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Recognizing Poor Vision

A decline in strong vision is usually the result of a number of factors such as changes in the body or defects in the eye or visual system, eye diseases, side effects due to medicine or injuries to the eye. Commonly, people also report visual disturbances resulting from aging or eye strain. This can cause changes in your vision, which might sometimes cause discomfort and even make it harder to get through everyday activities, like reading books or looking at a computer screen for extended periods of time. These vision problems can be expressed through the following symptoms: blurry vision, headaches, eye strain, and struggling with close and far distances.

One of the most common signs of a vision problem can be blurred vision. If you suffer from blurred vision when focusing on faraway objects or signs, you could very well be myopic or nearsighted. If you suffer from blurred vision when you're viewing objects close by it may be a sign of farsightedness, or hyperopia. It can also be a sign of astigmatism which occurs due to an irregularity in the way the cornea is formed, or the curvature of the lens inside the eye. In all cases of blurry vision, it's essential to have your optometrist examine your eyes and prescribe a solution to help clarify your sight.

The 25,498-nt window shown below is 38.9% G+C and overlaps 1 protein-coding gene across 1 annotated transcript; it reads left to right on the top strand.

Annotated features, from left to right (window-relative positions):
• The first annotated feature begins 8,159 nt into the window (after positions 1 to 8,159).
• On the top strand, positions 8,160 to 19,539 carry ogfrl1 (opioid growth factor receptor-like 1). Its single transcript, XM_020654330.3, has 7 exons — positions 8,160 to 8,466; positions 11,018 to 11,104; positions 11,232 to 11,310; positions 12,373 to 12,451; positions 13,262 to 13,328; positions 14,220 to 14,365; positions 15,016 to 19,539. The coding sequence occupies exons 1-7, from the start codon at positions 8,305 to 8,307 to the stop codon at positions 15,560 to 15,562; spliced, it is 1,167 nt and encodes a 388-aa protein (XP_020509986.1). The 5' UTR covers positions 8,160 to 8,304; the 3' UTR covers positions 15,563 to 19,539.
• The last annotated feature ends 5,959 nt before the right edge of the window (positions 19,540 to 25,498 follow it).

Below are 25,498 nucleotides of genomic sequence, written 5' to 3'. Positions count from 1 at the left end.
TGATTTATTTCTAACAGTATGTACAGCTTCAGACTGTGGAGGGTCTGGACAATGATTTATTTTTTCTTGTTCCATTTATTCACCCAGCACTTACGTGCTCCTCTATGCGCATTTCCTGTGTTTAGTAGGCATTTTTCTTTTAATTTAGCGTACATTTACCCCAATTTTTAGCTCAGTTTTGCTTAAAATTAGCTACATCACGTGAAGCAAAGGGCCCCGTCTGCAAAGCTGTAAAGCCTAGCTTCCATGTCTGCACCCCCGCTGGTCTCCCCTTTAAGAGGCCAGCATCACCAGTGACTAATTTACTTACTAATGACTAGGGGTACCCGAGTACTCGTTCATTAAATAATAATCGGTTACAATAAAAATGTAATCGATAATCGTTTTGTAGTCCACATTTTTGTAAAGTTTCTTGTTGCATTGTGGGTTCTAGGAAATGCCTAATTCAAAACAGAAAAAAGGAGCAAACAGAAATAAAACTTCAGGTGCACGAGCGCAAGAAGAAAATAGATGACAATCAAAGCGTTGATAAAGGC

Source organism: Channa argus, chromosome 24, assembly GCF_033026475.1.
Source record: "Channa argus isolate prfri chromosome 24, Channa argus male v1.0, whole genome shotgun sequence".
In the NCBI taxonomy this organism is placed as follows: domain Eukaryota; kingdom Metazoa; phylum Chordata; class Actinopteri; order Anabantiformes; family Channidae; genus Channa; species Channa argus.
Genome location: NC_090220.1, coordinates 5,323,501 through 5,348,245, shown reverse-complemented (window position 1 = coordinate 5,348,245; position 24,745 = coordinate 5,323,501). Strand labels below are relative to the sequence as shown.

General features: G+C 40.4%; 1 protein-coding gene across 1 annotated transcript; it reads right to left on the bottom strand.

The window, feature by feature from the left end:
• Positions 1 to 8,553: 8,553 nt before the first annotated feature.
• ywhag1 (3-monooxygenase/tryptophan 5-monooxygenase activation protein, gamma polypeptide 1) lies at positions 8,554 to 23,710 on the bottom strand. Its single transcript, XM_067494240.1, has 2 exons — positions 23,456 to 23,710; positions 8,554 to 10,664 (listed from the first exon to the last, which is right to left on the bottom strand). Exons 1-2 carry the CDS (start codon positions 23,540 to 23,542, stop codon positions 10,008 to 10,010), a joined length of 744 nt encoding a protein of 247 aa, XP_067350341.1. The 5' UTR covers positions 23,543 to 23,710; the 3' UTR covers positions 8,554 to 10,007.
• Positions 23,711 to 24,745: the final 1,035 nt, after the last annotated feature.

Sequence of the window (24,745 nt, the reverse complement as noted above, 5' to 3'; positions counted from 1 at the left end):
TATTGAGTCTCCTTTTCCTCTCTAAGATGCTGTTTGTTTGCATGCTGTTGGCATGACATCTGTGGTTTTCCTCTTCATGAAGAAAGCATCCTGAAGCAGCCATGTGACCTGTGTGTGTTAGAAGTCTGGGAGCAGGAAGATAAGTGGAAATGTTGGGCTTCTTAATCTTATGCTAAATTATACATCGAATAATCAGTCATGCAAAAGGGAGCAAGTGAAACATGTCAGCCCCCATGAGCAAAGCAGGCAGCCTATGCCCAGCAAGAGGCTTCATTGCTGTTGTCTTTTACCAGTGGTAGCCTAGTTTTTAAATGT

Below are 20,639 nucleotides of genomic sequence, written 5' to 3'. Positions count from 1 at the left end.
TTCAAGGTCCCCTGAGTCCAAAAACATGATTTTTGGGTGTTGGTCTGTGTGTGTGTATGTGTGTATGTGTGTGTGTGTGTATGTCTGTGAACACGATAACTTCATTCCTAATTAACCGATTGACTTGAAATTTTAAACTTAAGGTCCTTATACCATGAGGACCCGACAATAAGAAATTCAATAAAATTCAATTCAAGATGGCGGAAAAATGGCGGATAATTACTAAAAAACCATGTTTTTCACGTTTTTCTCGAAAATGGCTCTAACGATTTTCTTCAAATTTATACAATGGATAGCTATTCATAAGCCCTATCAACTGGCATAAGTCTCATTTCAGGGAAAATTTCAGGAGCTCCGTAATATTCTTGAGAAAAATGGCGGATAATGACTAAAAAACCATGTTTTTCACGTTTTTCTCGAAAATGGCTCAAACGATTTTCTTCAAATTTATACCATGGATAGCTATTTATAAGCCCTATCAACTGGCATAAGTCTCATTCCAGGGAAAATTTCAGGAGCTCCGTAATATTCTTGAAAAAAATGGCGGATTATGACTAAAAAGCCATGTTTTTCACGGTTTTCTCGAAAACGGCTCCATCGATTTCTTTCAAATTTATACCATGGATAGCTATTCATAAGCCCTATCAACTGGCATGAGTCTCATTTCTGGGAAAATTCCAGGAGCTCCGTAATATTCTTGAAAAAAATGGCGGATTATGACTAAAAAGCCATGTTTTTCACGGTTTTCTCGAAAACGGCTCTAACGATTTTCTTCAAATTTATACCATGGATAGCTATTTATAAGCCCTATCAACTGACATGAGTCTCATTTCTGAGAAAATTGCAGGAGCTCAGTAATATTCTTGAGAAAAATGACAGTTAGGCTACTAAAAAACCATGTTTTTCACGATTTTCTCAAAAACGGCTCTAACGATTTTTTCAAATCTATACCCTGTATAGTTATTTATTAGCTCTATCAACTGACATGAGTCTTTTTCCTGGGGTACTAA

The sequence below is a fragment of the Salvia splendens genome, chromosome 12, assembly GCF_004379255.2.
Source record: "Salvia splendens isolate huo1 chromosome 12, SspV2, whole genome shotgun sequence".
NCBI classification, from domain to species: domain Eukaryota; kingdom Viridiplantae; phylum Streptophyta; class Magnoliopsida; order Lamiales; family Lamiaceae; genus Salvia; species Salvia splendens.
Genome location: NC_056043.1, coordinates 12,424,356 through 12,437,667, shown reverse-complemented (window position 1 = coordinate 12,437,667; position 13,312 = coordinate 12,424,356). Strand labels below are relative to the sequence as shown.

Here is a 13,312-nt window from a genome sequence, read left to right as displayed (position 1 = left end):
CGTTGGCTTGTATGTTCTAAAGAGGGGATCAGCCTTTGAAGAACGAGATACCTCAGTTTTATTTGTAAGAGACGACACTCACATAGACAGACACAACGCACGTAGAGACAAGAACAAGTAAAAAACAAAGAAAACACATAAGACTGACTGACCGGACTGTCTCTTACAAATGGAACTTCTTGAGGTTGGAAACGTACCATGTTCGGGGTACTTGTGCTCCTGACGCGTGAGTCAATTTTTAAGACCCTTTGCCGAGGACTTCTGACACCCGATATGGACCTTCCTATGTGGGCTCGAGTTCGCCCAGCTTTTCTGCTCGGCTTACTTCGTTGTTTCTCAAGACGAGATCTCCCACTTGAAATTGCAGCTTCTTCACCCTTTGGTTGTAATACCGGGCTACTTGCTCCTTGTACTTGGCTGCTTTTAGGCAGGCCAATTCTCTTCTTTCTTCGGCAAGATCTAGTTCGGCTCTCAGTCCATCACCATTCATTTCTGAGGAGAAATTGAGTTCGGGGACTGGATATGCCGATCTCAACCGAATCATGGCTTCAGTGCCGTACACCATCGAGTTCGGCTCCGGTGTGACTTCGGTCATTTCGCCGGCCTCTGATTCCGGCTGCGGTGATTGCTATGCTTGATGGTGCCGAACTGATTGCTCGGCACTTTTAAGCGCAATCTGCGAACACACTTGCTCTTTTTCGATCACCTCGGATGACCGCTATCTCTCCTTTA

Another sign of a vision problem is the inability to distinguish between shades or strength of color. This is an indication of a problem perceiving color, or color blindness. Color blindness is generally unknown to the patient until diagnosed by testing. Color blindness is generally something that affects males. If present in a female it could represent ocular disease, in which case, an optometrist should be consulted. For people who have difficulty distinguishing objects in minimal light, it could mean the patient suffers from night blindness.

Cataracts, a condition frequently seen aging people can have several warning signs which include: unclear vision that worsens in bright light, trouble seeing in the dark or reduced light, difficulty seeing small writing or details, muted or faded colors, improvement in near vision but a decline in distance vision, puffiness around the eye, and an opaque white appearance to the normally dark pupil.

Pulsing pain in the eye, headaches, unclear sight, inflammation in the eye, rainbow halos around lights, nausea and vomiting are also signs of glaucoma, a severe medical condition, which calls for medical attention.

With younger patients, it is important to watch for weak eye movement, or eyes that cross in or out, which could indicate a vision problem called strabismus. Some things children might do, like rubbing one or both eyes frequently, squinting, or needing to close one eye to look at things better, often indicate strabismus.

If you have any of the symptoms we've mentioned here, see your eye doctor promptly. Though some conditions could be more severe than others, anything that restricts good sight can be something that compromises your quality of life. A short consultation with your optometrist can save you from unnecessary discomfort, or even more severe eye problems.